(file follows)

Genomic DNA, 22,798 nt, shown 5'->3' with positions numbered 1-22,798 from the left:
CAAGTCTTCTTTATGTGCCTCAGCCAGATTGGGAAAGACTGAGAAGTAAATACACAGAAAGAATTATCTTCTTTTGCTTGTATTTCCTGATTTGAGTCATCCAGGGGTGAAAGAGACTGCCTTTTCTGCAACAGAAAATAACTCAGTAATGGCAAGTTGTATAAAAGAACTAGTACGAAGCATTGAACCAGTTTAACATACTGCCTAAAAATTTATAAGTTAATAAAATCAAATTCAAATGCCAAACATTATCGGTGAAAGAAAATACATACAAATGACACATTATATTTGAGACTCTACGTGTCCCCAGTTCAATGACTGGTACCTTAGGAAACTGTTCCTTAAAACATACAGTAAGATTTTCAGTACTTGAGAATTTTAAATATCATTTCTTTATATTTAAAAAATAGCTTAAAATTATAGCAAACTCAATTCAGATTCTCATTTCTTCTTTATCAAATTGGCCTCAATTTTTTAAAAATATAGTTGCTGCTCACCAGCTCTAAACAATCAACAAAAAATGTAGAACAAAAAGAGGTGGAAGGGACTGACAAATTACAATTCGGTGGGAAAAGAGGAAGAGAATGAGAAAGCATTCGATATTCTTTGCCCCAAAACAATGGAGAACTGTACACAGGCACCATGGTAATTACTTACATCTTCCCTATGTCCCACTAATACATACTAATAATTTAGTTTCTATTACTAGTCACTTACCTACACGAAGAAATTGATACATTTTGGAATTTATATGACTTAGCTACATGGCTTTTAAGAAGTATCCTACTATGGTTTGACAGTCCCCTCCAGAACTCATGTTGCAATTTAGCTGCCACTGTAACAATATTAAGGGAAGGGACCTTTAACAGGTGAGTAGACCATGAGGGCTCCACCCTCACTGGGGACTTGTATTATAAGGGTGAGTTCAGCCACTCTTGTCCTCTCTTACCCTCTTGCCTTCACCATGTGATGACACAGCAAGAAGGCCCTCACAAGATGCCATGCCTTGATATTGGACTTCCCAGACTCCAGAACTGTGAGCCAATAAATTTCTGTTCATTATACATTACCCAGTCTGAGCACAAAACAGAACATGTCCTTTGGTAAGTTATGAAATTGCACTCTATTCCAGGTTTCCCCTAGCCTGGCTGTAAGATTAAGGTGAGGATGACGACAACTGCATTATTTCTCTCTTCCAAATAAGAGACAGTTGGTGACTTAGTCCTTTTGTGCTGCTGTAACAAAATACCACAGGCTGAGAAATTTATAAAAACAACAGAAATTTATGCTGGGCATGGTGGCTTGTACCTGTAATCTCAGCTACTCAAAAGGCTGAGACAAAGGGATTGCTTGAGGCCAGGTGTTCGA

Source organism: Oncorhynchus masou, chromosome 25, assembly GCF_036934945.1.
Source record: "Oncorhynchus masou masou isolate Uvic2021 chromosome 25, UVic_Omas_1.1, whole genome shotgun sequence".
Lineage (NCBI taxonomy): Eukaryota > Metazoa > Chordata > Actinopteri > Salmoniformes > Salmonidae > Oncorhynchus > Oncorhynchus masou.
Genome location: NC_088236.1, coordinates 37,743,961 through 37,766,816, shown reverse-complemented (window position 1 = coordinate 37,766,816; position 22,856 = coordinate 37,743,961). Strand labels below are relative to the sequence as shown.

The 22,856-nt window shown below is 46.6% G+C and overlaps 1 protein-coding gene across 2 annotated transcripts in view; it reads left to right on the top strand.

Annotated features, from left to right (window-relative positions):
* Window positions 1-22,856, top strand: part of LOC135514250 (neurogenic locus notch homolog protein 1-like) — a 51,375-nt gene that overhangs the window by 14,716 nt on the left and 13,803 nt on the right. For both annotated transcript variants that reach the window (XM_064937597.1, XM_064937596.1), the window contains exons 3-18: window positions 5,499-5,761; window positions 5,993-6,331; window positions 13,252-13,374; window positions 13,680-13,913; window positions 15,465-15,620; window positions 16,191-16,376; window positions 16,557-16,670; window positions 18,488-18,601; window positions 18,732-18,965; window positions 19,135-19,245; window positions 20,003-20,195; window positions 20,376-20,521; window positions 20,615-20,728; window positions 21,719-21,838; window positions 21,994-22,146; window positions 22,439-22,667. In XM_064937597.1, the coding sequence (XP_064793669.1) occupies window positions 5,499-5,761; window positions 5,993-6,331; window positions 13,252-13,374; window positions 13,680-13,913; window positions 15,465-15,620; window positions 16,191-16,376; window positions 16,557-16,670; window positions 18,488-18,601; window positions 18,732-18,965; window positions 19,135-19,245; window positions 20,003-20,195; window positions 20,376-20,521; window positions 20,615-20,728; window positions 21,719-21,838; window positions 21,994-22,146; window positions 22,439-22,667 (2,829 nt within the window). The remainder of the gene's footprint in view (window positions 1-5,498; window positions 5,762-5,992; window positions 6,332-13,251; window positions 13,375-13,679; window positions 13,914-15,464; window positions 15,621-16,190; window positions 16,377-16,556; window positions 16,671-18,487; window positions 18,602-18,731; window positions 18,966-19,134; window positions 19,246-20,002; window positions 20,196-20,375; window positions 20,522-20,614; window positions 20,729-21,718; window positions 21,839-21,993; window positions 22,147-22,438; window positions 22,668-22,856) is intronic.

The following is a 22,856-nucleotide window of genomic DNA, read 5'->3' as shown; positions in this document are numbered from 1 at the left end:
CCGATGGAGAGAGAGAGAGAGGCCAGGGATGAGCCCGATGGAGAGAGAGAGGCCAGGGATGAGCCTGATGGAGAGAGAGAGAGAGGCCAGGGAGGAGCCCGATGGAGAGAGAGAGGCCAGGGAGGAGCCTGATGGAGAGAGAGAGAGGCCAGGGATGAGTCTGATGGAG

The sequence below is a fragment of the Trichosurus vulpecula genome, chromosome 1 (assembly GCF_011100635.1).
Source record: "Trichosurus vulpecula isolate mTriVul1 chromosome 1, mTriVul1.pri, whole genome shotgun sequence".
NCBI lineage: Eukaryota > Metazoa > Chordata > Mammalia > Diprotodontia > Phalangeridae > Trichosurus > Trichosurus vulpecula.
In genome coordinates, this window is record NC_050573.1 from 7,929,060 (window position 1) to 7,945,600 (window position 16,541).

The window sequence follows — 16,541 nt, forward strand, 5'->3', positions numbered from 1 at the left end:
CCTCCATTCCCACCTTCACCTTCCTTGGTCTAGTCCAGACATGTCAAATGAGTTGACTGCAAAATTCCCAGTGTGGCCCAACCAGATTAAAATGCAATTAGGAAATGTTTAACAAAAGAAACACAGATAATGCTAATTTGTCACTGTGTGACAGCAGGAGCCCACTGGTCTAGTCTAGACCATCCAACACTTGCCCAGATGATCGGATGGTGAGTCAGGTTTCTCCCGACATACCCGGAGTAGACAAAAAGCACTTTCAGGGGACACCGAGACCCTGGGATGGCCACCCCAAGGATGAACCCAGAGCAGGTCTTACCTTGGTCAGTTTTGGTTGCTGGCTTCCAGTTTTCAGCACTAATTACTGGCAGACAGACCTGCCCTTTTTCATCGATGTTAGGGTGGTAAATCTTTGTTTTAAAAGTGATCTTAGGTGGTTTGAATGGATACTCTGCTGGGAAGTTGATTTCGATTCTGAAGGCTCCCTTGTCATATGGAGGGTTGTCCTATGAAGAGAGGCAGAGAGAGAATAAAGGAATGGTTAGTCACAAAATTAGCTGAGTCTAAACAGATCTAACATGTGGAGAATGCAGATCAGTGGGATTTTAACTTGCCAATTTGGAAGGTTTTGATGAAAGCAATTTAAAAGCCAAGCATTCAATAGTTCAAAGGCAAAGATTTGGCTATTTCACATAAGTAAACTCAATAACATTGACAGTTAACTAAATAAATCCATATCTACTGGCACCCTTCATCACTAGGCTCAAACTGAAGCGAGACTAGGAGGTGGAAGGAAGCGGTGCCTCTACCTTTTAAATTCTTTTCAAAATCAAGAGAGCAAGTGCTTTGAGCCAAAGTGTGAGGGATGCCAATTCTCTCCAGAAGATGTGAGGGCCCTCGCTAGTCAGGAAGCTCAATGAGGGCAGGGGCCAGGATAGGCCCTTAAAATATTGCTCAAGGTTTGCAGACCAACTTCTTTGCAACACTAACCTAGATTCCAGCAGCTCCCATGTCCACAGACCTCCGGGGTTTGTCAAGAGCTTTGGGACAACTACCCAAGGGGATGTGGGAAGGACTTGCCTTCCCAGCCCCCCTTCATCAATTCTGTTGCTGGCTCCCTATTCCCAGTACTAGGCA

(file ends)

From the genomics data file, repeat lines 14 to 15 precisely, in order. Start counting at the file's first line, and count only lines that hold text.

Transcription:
NCBI lineage: Eukaryota > Metazoa > Chordata > Mammalia > Diprotodontia > Phalangeridae > Trichosurus > Trichosurus vulpecula.
In genome coordinates, this window is record NC_050573.1 from 7,929,060 (window position 1) to 7,945,600 (window position 16,541).